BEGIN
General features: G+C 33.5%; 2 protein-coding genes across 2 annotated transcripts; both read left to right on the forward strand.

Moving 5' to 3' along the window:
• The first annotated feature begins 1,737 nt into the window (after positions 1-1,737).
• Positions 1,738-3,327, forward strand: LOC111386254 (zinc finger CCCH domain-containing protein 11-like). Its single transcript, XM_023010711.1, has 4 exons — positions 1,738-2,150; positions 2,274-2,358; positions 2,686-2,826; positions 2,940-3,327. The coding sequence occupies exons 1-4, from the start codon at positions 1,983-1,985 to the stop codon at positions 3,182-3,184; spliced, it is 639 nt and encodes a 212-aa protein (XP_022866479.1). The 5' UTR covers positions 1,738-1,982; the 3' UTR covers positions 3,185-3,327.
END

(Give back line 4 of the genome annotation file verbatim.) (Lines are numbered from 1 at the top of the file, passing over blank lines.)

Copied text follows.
• Positions 1,738-3,327, forward strand: LOC111386254 (zinc finger CCCH domain-containing protein 11-like). Its single transcript, XM_023010711.1, has 4 exons — positions 1,738-2,150; positions 2,274-2,358; positions 2,686-2,826; positions 2,940-3,327. The coding sequence occupies exons 1-4, from the start codon at positions 1,983-1,985 to the stop codon at positions 3,182-3,184; spliced, it is 639 nt and encodes a 212-aa protein (XP_022866479.1). The 5' UTR covers positions 1,738-1,982; the 3' UTR covers positions 3,185-3,327.